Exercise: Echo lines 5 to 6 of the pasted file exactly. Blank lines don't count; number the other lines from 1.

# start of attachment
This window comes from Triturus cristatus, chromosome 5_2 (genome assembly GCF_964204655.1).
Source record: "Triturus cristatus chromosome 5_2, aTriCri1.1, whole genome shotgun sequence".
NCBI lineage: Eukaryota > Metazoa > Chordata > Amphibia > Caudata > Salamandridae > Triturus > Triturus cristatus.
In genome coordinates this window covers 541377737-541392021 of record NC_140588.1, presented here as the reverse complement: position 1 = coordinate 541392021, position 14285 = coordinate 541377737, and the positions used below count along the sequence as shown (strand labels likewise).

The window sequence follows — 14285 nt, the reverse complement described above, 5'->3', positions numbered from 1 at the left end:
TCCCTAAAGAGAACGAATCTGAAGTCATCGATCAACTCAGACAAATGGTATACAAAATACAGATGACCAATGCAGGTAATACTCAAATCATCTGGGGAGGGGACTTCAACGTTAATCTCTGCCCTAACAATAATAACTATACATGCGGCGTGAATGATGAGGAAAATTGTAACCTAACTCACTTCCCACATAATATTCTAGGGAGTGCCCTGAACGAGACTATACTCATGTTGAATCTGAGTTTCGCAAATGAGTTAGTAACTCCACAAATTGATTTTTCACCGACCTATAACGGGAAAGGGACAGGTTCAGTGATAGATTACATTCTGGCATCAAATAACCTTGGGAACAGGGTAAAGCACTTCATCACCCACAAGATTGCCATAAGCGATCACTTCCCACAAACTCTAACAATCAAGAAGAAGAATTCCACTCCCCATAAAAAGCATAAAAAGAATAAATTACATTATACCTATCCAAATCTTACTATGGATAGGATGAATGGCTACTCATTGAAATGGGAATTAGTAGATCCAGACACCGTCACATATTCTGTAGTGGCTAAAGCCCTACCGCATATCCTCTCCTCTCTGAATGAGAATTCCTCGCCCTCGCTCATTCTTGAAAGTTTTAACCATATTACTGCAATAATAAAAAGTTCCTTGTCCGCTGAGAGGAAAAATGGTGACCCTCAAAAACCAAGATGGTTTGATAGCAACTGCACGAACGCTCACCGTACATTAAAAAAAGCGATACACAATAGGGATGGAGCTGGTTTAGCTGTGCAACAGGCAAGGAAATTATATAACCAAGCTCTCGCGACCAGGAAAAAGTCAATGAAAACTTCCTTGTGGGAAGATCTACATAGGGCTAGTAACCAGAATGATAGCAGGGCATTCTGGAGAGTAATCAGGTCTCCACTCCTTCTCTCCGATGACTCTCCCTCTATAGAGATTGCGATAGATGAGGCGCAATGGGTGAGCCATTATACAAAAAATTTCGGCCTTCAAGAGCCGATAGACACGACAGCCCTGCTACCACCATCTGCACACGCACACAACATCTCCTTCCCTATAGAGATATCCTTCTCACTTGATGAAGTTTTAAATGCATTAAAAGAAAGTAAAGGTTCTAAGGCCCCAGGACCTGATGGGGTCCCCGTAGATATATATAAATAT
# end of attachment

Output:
The window sequence follows — 14285 nt, the reverse complement described above, 5'->3', positions numbered from 1 at the left end:
TCCCTAAAGAGAACGAATCTGAAGTCATCGATCAACTCAGACAAATGGTATACAAAATACAGATGACCAATGCAGGTAATACTCAAATCATCTGGGGAGGGGACTTCAACGTTAATCTCTGCCCTAACAATAATAACTATACATGCGGCGTGAATGATGAGGAAAATTGTAACCTAACTCACTTCCCACATAATATTCTAGGGAGTGCCCTGAACGAGACTATACTCATGTTGAATCTGAGTTTCGCAAATGAGTTAGTAACTCCACAAATTGATTTTTCACCGACCTATAACGGGAAAGGGACAGGTTCAGTGATAGATTACATTCTGGCATCAAATAACCTTGGGAACAGGGTAAAGCACTTCATCACCCACAAGATTGCCATAAGCGATCACTTCCCACAAACTCTAACAATCAAGAAGAAGAATTCCACTCCCCATAAAAAGCATAAAAAGAATAAATTACATTATACCTATCCAAATCTTACTATGGATAGGATGAATGGCTACTCATTGAAATGGGAATTAGTAGATCCAGACACCGTCACATATTCTGTAGTGGCTAAAGCCCTACCGCATATCCTCTCCTCTCTGAATGAGAATTCCTCGCCCTCGCTCATTCTTGAAAGTTTTAACCATATTACTGCAATAATAAAAAGTTCCTTGTCCGCTGAGAGGAAAAATGGTGACCCTCAAAAACCAAGATGGTTTGATAGCAACTGCACGAACGCTCACCGTACATTAAAAAAAGCGATACACAATAGGGATGGAGCTGGTTTAGCTGTGCAACAGGCAAGGAAATTATATAACCAAGCTCTCGCGACCAGGAAAAAGTCAATGAAAACTTCCTTGTGGGAAGATCTACATAGGGCTAGTAACCAGAATGATAGCAGGGCATTCTGGAGAGTAATCAGGTCTCCACTCCTTCTCTCCGATGACTCTCCCTCTATAGAGATTGCGATAGATGAGGCGCAATGGGTGAGCCATTATACAAAAAATTTCGGCCTTCAAGAGCCGATAGACACGACAGCCCTGCTACCACCATCTGCACACGCACACAACATCTCCTTCCCTATAGAGATATCCTTCTCACTTGATGAAGTTTTAAATGCATTAAAAGAAAGTAAAGGTTCTAAGGCCCCAGGACCTGATGGGGTCCCCGTAGATATATATAAATAT